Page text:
The other day I was trying to make heads or tails of a new Federal Trade Commission announcement when I heard the familiar sound indicating that a new email had arrived. Nothing out of the ordinary. The email was from a small company I had done business with, and the subject line said, “Your mom called.” It was a bit of a jarring message for me to receive, given that my mom had passed away just six short months ago and was not likely to be calling these days. I expressed my concerns to the company that had sent the email, and not long after, a deeply apologetic email was sent to me and the rest of the email distribution list.

It was – I have to admit – a really well-written apology that hit just the right tone of explaining what happened, with deep regret and a commitment to make sure that such a terrible mistake does not happen again. The original email had been intended to be sent to people who had visited the company’s website recently to view Mother’s Day gift options but was inadvertently sent to the company’s entire email list, including me. And I get it – these things do happen, and kudos to the company for the quick response and for handling it effectively and with the right degree of remorse. And the email, to its further credit, did not come with a marketing message at all. A+ to whoever wrote that email.

I have also been receiving those text messages that ask me whether I wish to be removed from future communications about Mother’s Day offerings. I of course had received those messages in years past and never really thought much about it, but this was the first year I thought, I think I will take them up on that opt-out offer. Hopefully those opt-outs will be respected.

Mother’s Day is of course not the only holiday that can create such challenges for marketers and those who receive their messages. Father’s Day is the easy parallel, but let’s not forget Valentine’s Day, which also has the potential to have some real impact on people who might not want to receive such messages. There have been countless other email campaigns that have gone horribly off the rails, most notably a campaign ten years ago that involved a photo company sending emails to new parents congratulating them on their new bundle of joy. The email was supposed to be sent to a limited number of recipients who had recently purchased birth announcements but was instead sent to a much wider audience, which included people who had not had children or may have had real personal issues related to having children.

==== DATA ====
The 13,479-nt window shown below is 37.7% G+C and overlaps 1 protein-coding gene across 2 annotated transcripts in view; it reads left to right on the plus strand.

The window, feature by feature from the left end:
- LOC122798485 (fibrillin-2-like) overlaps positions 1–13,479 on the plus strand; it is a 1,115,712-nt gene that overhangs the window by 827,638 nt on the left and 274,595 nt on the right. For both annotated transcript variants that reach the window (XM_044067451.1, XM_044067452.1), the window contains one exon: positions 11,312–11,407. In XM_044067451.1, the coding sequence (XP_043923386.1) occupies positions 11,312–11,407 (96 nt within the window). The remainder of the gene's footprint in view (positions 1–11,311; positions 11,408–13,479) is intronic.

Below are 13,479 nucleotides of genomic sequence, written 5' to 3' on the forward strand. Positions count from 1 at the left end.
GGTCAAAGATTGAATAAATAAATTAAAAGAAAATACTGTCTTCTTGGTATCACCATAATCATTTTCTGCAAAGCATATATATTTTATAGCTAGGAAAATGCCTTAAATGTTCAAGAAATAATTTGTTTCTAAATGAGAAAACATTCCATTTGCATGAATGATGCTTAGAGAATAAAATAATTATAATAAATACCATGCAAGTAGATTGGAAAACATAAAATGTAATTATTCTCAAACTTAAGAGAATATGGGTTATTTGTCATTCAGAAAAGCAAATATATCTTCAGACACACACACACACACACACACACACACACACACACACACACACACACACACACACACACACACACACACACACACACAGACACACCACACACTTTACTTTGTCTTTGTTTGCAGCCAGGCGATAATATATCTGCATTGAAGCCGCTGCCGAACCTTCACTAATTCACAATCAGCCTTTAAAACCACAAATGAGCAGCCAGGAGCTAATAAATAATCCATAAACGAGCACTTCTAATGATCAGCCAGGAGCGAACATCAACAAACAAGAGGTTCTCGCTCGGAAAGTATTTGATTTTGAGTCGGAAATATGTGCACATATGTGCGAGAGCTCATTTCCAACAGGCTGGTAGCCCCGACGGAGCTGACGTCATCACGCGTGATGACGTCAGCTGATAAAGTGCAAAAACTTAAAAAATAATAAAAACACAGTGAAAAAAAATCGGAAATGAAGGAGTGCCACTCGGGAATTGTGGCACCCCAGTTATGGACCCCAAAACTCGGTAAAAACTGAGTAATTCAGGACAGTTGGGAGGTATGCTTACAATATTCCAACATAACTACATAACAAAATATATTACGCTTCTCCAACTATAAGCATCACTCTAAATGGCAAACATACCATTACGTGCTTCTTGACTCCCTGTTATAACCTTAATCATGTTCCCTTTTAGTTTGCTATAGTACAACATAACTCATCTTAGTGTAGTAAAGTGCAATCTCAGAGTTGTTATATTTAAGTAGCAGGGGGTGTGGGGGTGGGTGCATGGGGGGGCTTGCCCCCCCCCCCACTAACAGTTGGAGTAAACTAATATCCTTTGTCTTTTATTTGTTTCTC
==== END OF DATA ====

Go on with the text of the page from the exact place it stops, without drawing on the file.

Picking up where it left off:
Mistakes do happen, but avoiding them as much as possible is preferable. And the fact that certain holiday messages will land quite differently for different people is something worth remembering. Carpenters will say, “Measure twice and cut once”; perhaps email marketers can be mindful of the sentiment behind that adage before hitting send, particularly when it comes to holiday themes of other similar campaigns.

Of course, marketing failures are nothing new. And speaking of which, if you are in New York, you might want to take a look at the new and temporary Museum of Failure in Brooklyn, which focuses on a range of product and marketing failures in history. I haven’t visited it yet, but I’m hoping to get there the next time I’m in my hometown.